They are tired of reading about boomers, living in a culture shaped by Boomers, and hearing about how Boomers invented sex, drugs and rock & roll. For some reason, they seem particularly bitter about having to financially carry the aging Boomer population on their back for most of their working life. They think of the boomer generation as narcissistic and self-indulgent. Who knew? Frankly for Boomers like myself, it is hard to understand this attitude, as they do not seem to appreciate that we are, in fact, the only generation that matters, and how truly fortunate they are to experience our era with us.

Be this as it may, Obama exploiting this generational divide has manifested in odd ways. For example, Obama has no problem giving a speech lumping the eight years of the Clinton administration with eight years of the Bush43 administration as one big undifferentiated status quo to be discarded into the dustbins of history:
"How many years – how many decades – have we been talking about solving our health care crisis? ... In every election, politicians come to your cities and your towns, and they tell you what you want to hear, and they make big promises, and they lay out all these plans and policies. But then they go back to Washington when the campaign’s over. Lobbyists spend millions of dollars to get their way. The status quo sets in."
Now, there is no conceivable common thread between the Bill Clinton administration and the Bush43 administration, except that they are both Boomers. Interestingly, Obama has also seen fit to praise Reagan, Bush41, and JFK in another speech, while ignoring Bill Clinton. The common thread - Obama is rhetorically pitting Presidents of the "Greatest Generation" vs Boomer Presidents Bill Clinton and Bush43. It is kind of pincer movement with pre-boomers and post-boomers out-flanking the boomers. And it is an effective working strategy. At least it was, until the .Jeremiah Wright Comeback Tour over the weekend.

A few weeks ago, I compared Jeremiah Wright's statements to some of Geraldine Ferarro's controversial comments. Then I was focusing on the disparity of coverage by Obama campaign strategist Keith Olbermann who had lambasted Clinton in a"special comment" for not sufficiently denouncing Ferarro, but then gave Obama the kid glove treatment over Wright's statement a few days later. I didn't realize it then, but in the context of the latest Wright kerfluffle, the generational nature of the divide is coming into clearer focus:
"[Cinton's] core support comes from feminists and professional women who lived and fought the good fight against real hard-core sexism in the 60’s and 70’s. It was a different kind of sexism than we see today. Much more blatant. Impenetrable glass ceilings and widespread legal exclusion from many professions and career opportunities was the norm. Sexual harassment and a hostile workplace for women was an accepted work environment. The women who fought to change these conditions are women who have seen a lot, and done a lot, and made a real difference in our country. Women like Diane Feinstein, Gloria Steiman, and Geraldine Ferraro. So... Geraldine Ferraro makes a comment about Obama in support of Clinton and is slapped down by Keith Olbermann and others. Gloria Steiman makes a comment about Obama in support of Clinton and is slapped down by Keith Olbermann and others. Diane Feinstein makes a comment about Obama in support of Clinton and... so it goes. These are women who have earned our respect, and are just not getting it from the Obamites and pundits like Olbermann. It is women like these, who - right or wrong - believe that this is their time - their one shot to see a culmination of a lifetime of struggle for women’s rights - and, right or wrong, have a sense of entitlement in this presidential race."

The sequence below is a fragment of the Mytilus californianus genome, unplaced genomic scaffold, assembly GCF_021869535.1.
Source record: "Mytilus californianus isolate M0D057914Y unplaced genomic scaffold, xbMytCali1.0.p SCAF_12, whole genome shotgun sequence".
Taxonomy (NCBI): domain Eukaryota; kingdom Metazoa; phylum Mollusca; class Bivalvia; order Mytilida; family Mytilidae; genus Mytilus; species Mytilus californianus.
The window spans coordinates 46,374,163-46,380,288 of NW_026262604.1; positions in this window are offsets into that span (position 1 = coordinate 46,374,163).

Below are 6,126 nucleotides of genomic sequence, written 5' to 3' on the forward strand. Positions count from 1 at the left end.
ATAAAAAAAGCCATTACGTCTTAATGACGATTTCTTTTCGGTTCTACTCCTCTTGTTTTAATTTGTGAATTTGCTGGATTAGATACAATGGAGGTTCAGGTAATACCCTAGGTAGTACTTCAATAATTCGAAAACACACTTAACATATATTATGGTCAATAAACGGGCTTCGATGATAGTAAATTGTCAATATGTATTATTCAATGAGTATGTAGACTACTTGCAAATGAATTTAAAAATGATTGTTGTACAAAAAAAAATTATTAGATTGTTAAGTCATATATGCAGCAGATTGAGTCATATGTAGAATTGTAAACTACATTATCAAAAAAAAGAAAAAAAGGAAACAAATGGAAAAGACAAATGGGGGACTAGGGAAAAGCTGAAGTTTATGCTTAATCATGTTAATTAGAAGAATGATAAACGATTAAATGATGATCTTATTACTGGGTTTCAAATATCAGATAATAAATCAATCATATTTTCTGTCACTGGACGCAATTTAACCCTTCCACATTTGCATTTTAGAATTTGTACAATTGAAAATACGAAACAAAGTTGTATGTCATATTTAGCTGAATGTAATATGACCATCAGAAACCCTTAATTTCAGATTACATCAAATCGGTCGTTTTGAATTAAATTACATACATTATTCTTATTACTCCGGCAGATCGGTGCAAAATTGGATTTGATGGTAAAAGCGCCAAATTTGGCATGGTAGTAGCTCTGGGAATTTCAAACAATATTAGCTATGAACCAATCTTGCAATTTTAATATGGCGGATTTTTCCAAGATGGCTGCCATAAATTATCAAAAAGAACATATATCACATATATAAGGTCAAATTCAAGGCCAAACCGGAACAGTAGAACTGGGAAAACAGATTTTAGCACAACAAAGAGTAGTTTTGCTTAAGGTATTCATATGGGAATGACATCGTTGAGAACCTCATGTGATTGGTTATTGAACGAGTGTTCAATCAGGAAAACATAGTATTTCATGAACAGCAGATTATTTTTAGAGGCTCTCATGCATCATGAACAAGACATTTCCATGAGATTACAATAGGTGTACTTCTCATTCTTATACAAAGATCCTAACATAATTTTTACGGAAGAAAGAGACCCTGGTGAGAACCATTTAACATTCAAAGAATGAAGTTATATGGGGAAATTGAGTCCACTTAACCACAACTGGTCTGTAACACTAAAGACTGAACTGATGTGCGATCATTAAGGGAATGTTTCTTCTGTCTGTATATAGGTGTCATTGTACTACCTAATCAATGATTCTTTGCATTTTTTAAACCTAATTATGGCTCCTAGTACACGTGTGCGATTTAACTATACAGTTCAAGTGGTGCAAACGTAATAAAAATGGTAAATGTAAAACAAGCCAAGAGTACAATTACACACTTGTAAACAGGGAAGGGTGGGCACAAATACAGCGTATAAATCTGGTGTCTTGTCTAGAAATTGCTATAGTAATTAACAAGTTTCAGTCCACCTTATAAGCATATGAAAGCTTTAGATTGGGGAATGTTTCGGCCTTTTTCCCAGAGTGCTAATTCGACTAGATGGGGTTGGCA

What was true for the feminists, is also true for those, like Jeremiah Wright, who fought against racism for their entire lives, whether they took that fight to the streets, the courts, or the pulpits. You don't have to agree with their words (which I don't) or try to justify their statements (which I won't) or even understand their views. But they are fighters one and all, and deserve some measure of respect for a lifetime of struggle against injustice. One does have to wonder how the former parishioners of the Chicago Trinity Church, or the Detroit NAACP members who applauded Wright's speech and gave him an award, now feel about Obama after he throwing Wright overboard. Perhaps Obama has been targeting the wrong generation all along. Both Wright and Ferraro (and McCain), fall into the generational group identified as The Silent Generation, which pre-Boomer and post-"Greatest Generation". Let me take this opportunity to nominate the Silent Generation as Worst-Name-Ever.

Some bloggers, like Digby take a personal, almost Shakespearian view, of what they consider to be Wright's betrayal, a view reinforced by the New York Times story. Others, such as Kyle Moore followed John Kerry's lead and took an easy shot at the media. Andrew Sullivan reports on generational angst in letters from readers. AJ Strata, expressed a similar generational view that reflects this angst and Obama's generational campaign theme. I am not sure whether AJ is an Obama supporter, but I suspect his perspective is shared by many who are: